Nigerians like to say that they are the world’s happiest people and the most religious. The basis of their happiness, they go on to say in the face of poor well-being statistics (such as one of the world’s highest levels of maternal mortality), is the hope provided by their faith. Religion is central to the lives of most Nigerians, whether they self-identify as Christian or Muslim. In a recent poll of Nigerians, among the 28 percent of respondents that claimed to be immune to COVID-19, nearly half attributed such confidence to their faith in God.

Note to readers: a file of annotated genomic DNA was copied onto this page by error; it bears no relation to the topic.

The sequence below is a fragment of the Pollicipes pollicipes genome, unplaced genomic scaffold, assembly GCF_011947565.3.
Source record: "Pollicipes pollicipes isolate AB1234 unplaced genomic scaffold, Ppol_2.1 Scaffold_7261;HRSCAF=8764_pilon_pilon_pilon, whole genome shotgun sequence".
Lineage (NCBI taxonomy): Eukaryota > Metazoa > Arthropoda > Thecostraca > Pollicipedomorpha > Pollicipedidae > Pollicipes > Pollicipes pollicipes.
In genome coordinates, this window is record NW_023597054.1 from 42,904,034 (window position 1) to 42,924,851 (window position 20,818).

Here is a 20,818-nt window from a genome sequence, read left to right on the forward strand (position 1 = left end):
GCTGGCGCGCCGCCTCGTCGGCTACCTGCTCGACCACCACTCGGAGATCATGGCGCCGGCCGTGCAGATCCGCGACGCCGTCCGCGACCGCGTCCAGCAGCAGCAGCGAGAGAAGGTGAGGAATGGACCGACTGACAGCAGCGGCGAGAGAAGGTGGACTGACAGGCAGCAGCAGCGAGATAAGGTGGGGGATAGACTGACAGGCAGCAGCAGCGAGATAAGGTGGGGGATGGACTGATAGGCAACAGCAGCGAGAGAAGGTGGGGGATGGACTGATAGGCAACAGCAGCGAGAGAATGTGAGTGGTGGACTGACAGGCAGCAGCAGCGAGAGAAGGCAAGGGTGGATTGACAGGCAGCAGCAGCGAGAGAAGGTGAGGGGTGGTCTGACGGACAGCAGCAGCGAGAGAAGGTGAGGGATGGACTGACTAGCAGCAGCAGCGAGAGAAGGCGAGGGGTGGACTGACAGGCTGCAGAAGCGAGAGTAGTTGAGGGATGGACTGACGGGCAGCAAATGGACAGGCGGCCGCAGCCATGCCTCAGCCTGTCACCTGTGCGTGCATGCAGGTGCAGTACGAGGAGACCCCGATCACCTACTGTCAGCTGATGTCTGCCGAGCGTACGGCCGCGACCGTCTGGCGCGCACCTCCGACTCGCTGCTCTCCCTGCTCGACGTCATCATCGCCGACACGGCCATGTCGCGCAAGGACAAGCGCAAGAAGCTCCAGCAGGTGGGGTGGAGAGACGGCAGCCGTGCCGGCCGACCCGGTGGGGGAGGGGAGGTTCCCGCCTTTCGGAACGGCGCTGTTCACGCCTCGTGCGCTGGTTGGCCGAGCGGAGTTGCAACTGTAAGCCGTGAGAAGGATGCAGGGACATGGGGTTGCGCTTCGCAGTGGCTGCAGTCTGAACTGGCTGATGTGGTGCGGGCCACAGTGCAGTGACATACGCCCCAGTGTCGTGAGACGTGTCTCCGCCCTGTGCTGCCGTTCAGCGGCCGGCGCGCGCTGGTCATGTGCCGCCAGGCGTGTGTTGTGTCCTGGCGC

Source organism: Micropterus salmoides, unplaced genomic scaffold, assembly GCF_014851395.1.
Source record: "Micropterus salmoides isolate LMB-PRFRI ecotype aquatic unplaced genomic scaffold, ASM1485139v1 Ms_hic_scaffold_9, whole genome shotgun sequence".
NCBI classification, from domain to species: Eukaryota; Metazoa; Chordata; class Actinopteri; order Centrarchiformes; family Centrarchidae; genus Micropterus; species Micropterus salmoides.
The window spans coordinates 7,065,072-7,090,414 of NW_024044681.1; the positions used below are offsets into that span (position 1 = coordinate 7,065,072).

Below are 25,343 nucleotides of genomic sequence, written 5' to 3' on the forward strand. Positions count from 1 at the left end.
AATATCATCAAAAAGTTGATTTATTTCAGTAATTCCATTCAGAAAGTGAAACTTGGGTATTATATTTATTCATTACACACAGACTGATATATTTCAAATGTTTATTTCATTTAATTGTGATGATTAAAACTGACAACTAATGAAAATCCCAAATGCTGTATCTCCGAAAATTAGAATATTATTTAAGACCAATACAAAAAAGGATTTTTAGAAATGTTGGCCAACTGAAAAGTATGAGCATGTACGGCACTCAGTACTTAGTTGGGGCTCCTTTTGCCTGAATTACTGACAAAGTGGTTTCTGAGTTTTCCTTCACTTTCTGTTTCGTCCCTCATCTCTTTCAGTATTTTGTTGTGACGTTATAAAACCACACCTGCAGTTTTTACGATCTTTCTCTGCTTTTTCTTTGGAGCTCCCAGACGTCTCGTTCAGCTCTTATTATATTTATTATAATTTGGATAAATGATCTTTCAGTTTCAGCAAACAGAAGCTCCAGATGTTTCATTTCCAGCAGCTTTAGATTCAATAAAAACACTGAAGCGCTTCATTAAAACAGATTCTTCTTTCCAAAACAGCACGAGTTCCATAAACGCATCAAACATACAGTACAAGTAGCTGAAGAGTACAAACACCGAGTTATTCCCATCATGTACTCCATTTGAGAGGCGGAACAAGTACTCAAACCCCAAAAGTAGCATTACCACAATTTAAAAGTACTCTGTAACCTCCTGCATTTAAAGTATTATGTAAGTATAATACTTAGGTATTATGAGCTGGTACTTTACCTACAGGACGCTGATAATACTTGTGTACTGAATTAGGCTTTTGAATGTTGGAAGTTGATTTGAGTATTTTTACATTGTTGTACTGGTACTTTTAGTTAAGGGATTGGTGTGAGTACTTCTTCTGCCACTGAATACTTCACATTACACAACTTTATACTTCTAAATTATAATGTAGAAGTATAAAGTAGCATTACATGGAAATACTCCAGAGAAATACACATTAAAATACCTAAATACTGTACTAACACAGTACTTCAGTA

Nigeria has never conducted a religious census, but the politically motivated, conventional wisdom is that Christians and Muslims are each about half of the population, and that, therefore, neither of the world faiths is a minority. Traditional religious faith and practice predating the arrival of Islam and Christianity are pervasive, though often beneath a veneer provided by the two world faiths. In part because religion is so central, disputes over water and land or ethnic rivalries often assume a religious coloration. The power of religious leaders over their flocks is particularly salient during periods—such as now—when popular distrust of the Nigerian government is endemic and national identity is weak.